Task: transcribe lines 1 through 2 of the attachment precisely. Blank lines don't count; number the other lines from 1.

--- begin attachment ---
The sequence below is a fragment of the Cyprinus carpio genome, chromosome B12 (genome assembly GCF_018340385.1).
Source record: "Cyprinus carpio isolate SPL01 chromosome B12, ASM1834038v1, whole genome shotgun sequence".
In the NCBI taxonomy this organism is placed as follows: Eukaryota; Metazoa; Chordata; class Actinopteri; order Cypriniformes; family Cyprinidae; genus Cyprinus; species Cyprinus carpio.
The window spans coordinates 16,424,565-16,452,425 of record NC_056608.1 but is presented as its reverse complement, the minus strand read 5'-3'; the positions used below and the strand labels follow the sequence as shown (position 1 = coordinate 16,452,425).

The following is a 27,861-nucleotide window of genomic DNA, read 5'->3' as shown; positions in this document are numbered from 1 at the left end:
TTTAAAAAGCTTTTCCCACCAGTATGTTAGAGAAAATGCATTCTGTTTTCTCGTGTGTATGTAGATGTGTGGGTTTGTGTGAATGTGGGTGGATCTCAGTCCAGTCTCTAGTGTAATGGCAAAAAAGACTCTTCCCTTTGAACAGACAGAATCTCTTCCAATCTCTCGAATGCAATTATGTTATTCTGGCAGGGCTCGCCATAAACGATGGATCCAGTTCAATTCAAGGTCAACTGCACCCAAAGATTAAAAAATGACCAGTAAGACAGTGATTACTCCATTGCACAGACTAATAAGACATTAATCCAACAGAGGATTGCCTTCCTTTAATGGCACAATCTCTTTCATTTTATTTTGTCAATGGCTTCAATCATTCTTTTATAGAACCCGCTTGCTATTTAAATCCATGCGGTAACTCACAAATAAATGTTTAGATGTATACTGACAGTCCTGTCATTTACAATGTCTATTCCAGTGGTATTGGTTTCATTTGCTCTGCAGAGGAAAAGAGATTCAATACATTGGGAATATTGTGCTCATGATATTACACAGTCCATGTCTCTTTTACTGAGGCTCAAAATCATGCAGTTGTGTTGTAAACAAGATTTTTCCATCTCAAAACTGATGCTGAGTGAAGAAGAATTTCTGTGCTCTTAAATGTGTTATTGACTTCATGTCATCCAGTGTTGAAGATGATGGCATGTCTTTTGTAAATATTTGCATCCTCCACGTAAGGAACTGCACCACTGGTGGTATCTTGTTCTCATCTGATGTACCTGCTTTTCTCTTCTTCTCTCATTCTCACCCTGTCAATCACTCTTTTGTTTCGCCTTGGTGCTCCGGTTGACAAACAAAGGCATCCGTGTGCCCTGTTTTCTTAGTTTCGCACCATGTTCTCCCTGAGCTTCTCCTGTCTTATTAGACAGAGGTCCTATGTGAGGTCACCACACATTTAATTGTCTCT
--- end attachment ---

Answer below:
The sequence below is a fragment of the Cyprinus carpio genome, chromosome B12 (genome assembly GCF_018340385.1).
Source record: "Cyprinus carpio isolate SPL01 chromosome B12, ASM1834038v1, whole genome shotgun sequence".